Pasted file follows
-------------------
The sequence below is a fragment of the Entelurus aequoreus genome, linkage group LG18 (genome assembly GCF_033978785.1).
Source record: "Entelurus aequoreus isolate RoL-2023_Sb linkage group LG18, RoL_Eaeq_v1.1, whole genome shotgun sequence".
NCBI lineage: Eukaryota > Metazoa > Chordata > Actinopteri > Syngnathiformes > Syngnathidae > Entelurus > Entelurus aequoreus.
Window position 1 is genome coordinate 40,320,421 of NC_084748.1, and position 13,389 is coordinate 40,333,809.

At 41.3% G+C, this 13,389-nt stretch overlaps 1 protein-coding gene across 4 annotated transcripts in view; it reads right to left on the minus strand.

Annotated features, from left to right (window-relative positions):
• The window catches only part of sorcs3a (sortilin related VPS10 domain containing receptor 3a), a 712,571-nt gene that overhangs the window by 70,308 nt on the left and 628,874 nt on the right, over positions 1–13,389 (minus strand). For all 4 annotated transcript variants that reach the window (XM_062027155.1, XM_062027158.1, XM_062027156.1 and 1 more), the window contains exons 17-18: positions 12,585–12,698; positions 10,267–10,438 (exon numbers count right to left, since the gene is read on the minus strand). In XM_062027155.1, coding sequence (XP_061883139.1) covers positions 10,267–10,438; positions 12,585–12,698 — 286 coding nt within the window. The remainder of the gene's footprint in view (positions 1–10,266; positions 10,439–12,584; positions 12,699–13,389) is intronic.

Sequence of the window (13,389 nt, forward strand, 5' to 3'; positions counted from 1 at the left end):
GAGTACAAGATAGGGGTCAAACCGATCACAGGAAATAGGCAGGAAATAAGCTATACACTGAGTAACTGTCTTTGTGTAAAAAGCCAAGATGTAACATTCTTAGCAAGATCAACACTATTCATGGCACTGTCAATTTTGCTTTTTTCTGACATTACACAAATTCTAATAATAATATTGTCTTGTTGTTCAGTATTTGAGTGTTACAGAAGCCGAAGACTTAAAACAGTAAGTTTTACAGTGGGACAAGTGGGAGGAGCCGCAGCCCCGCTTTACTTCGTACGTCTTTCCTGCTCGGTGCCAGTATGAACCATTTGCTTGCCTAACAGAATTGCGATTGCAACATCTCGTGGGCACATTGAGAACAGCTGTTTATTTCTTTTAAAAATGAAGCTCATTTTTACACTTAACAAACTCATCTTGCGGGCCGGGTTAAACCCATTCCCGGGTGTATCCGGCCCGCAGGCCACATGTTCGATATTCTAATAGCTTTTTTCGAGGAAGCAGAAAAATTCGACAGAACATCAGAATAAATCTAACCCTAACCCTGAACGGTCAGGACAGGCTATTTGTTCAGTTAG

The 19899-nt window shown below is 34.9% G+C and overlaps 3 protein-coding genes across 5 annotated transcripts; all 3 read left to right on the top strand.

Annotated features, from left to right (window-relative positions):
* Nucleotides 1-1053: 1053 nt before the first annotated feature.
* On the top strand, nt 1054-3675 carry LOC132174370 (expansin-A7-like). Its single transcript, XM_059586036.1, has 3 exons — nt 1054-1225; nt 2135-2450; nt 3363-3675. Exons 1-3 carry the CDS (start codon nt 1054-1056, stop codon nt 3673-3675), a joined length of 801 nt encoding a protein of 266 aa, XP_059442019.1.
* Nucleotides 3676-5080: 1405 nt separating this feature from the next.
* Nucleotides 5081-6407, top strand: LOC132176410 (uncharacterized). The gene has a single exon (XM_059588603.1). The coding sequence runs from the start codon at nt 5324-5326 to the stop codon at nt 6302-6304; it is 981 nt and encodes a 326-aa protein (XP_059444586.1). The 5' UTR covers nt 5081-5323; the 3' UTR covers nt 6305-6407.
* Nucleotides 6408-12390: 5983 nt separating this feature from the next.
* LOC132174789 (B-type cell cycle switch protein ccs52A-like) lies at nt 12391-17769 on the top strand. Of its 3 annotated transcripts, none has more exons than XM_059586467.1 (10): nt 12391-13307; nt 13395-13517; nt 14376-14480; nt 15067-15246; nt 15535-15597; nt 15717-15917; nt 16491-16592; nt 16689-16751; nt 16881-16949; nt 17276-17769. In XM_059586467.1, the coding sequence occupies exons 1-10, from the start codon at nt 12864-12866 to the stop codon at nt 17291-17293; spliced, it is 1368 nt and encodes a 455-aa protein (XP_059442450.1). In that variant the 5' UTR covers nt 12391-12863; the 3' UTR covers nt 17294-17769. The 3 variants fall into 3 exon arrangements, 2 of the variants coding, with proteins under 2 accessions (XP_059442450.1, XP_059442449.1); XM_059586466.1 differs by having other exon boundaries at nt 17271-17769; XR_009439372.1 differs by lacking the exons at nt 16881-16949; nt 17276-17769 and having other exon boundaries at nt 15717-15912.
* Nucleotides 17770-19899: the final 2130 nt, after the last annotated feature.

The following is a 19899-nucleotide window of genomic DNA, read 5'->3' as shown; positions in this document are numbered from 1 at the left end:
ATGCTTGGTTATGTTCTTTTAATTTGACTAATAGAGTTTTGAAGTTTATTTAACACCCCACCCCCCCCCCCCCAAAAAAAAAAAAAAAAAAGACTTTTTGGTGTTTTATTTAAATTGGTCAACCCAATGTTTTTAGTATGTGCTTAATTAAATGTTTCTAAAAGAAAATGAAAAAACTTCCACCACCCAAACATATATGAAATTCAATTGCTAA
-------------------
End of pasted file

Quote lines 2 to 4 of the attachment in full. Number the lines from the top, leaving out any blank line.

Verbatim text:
Source record: "Entelurus aequoreus isolate RoL-2023_Sb linkage group LG18, RoL_Eaeq_v1.1, whole genome shotgun sequence".
NCBI lineage: Eukaryota > Metazoa > Chordata > Actinopteri > Syngnathiformes > Syngnathidae > Entelurus > Entelurus aequoreus.
Window position 1 is genome coordinate 40,320,421 of NC_084748.1, and position 13,389 is coordinate 40,333,809.